Florida education board extends ban on gender identity lessons to all grades

by Reuters
Thursday, 20 April 2023 08:39 GMT

Florida Governor Ron DeSantis speaks at the 2023 NHGOP Amos Tuck Dinner in Manchester, New Hampshire, U.S., April 14, 2023. REUTERS/Brian Snyder

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Last year, Florida outlawed instruction on gender identity and sexual orientation from kindergarten through third grade

April 19 (Reuters) - Florida education officials voted on Wednesday to ban classroom instruction on gender identity and sexual orientation in all public school grades, expanding on a law signed by Republican Governor Ron DeSantis that barred such lessons for younger students and was derided by critics as the "Don't Say Gay" bill.

The new rule is part of a broader rightward push on cultural issues championed by DeSantis, who is widely expected to run for president in 2024.

The board, whose members are appointed by the governor, unanimously approved prohibiting lessons on gender identity or sexual orientation in grades four through 12, unless the instruction is required by state standards or is part of a health class that parents can opt their children out of.

Last year, DeSantis signed legislation that outlawed instruction on gender identity and sexual orientation from kindergarten through third grade, arguing that parents, rather than teachers, should decide when to discuss those subjects with their children.

Critics, including Democratic President Joe Biden, said the law would marginalize already vulnerable LGBTQ students. The statute sparked an ongoing battle between DeSantis and the Walt Disney Co, after the entertainment corporation publicly opposed the law.

Dozens of speakers gave impassioned remarks, mostly in opposition to the measure, during nearly an hour of public comment ahead of Wednesday's vote.

Many opponents said the rule's language was so vague that teachers would likely avoid the subjects altogether rather than risk their careers.

Some speakers asked whether teachers might skip works of fiction that feature gay characters, for instance, while others wondered whether LGBTQ students, or students with LGBTQ families, would feel unable to discuss their personal lives in class.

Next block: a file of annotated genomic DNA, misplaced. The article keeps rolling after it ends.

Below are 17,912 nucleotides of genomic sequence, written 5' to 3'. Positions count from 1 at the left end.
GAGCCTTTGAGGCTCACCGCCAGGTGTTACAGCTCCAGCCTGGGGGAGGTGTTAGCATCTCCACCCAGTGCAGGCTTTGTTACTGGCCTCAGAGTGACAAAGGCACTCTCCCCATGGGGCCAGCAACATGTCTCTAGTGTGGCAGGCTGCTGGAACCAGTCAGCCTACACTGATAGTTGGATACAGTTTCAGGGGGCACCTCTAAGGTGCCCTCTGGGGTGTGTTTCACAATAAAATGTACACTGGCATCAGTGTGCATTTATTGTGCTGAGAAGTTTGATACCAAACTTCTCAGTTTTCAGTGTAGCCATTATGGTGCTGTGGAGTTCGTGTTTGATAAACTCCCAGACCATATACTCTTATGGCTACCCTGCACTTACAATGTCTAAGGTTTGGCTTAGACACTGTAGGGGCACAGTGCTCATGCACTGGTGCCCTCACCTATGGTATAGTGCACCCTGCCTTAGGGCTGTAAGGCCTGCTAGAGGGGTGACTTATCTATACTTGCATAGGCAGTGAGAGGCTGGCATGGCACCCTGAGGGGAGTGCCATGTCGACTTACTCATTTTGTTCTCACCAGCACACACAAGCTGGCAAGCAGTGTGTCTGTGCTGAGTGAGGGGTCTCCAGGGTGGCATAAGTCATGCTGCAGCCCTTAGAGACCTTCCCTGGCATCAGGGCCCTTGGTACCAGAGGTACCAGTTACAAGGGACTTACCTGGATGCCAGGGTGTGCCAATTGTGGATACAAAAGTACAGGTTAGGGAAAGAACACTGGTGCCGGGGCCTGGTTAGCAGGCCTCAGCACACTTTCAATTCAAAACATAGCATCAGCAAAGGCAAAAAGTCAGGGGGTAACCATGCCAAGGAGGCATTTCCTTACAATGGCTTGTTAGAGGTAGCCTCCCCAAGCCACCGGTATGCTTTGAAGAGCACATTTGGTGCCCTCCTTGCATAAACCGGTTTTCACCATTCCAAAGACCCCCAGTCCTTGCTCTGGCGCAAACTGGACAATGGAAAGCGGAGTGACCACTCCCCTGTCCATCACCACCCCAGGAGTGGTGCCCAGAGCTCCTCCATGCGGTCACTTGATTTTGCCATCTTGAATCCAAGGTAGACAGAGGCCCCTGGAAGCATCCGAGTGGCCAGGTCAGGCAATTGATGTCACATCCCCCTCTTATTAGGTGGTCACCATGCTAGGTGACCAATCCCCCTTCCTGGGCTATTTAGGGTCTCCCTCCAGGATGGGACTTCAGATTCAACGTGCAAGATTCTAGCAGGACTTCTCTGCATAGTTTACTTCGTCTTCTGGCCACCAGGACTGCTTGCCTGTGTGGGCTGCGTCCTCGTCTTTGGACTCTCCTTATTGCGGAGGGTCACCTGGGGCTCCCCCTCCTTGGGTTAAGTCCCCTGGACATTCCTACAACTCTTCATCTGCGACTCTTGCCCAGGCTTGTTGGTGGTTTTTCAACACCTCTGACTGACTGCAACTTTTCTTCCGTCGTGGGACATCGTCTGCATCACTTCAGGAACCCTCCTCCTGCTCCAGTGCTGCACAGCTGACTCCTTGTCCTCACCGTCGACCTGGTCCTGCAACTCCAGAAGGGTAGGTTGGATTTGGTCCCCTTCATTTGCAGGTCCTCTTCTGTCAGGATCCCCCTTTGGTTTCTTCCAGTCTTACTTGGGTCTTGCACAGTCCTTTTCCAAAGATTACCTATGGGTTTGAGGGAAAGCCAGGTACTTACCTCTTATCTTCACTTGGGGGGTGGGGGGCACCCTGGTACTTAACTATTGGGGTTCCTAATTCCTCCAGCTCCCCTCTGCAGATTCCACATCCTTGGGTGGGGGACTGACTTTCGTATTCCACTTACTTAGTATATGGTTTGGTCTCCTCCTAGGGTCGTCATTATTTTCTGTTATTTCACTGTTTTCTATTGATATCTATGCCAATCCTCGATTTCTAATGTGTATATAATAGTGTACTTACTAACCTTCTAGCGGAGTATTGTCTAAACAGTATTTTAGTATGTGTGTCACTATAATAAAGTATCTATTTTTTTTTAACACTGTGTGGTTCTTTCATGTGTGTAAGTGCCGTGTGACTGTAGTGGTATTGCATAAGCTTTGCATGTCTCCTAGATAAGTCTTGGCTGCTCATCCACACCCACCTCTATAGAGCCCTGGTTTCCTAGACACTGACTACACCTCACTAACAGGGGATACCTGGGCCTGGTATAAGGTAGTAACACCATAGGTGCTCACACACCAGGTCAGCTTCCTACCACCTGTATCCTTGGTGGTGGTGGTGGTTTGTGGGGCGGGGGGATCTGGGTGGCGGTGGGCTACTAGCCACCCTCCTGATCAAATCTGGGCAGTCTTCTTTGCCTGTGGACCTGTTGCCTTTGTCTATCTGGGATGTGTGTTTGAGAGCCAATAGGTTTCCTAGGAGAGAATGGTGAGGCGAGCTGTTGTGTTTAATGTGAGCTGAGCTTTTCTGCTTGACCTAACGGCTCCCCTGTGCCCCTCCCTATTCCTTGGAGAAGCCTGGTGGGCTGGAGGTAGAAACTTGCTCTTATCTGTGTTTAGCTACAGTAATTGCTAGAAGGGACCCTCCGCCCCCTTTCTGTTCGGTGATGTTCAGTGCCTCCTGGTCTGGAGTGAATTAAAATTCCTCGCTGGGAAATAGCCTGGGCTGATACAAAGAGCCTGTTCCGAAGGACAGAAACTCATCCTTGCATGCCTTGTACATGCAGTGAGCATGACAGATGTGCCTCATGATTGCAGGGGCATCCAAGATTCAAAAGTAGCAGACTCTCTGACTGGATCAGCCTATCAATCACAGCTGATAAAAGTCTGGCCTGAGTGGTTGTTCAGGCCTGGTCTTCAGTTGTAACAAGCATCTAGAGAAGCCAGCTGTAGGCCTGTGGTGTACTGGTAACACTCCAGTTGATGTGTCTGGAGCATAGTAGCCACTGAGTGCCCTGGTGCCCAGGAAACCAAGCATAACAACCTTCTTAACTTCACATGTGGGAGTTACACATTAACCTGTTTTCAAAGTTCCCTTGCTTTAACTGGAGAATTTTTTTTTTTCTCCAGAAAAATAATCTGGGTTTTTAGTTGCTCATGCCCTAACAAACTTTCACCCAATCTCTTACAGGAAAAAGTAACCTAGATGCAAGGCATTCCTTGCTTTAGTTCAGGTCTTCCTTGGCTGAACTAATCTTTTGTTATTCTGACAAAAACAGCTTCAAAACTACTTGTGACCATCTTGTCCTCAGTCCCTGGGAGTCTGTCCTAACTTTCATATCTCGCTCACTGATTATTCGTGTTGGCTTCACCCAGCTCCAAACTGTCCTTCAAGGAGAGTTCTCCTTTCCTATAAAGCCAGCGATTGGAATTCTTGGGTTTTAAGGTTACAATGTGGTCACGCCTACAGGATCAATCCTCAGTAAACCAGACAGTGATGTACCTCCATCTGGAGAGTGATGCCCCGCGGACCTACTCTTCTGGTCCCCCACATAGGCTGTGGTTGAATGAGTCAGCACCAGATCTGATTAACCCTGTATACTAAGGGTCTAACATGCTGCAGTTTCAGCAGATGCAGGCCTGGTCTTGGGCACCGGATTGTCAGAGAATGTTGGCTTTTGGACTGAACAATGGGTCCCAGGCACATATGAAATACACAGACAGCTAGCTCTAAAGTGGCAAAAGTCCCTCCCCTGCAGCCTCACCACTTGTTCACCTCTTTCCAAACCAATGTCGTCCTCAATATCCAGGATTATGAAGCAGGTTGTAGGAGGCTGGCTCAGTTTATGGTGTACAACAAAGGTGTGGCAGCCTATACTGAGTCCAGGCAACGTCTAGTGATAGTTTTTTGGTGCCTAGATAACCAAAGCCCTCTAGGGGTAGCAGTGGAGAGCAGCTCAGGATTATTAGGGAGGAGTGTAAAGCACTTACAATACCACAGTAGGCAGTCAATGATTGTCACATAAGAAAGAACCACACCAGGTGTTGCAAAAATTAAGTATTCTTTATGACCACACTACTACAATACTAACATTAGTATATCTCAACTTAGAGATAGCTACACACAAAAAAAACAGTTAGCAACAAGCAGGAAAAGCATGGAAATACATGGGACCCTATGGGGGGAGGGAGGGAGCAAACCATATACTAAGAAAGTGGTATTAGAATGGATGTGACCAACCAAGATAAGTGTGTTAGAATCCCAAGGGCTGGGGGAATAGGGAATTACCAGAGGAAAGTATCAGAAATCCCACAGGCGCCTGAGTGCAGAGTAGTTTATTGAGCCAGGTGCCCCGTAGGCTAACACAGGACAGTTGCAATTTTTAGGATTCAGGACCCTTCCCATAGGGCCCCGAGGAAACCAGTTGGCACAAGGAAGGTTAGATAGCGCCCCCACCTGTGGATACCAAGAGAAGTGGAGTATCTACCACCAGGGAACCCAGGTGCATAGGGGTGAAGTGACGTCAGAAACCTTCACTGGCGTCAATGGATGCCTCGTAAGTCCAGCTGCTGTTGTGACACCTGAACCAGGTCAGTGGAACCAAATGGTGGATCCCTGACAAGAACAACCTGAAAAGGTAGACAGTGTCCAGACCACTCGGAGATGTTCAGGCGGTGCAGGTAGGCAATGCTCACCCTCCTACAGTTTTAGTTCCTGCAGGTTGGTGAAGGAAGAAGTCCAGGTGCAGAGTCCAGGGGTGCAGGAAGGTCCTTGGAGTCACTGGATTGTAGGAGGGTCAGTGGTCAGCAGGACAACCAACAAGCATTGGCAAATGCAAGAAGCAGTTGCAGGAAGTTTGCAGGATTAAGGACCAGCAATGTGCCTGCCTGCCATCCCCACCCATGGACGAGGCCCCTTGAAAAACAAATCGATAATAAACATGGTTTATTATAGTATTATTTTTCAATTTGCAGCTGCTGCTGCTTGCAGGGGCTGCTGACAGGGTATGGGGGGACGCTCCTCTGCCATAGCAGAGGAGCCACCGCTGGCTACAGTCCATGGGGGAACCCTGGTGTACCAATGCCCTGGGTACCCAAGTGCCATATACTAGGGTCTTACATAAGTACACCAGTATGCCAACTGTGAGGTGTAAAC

"This rule is by design a tool for curating fear, anxiety and the erasure of our LGBTQ community," said Joe Saunders, the senior political director for LGBTQ advocacy group Equality Florida.

The state education commissioner, Manny Diaz, defended the proposal, saying it simply clarified that teachers should adhere to state-approved curricula. Students who need counseling, including for mental health, should be referred to professional school counselors rather than teachers, he said.

"We're not removing anything here," he said. "All we are doing is setting the expectations so that our teachers are clear that they are teaching to the standards."

Violating the rule could result in the suspension or revocation of an educator's teaching license.

Members of several conservative groups that focus on education, including Moms for Liberty and Florida Citizens Alliance, praised the rule for protecting parental rights, while other supporters said it would prevent the "indoctrination" of children.

"These decisions should be left at home for parents to decide when their children should be exposed to this material," said Ryan Kennedy of the Florida Citizens Alliance.

The regulation does not require legislative approval. The Republican-majority legislature is separately considering a bill that would expand the 2022 law through eighth grade.

Americans are sharply divided along party lines on the issue.

Some 72% of Democrats in a Reuters/Ipsos poll from March said they were more likely to vote for a presidential candidate who supported letting teachers discuss sexual orientation and gender identity at school.

Among Republicans, however, 76% said they were less likely to support such a candidate.

(Reporting by Joseph Ax Editing by Colleen Jenkins and Grant McCool)
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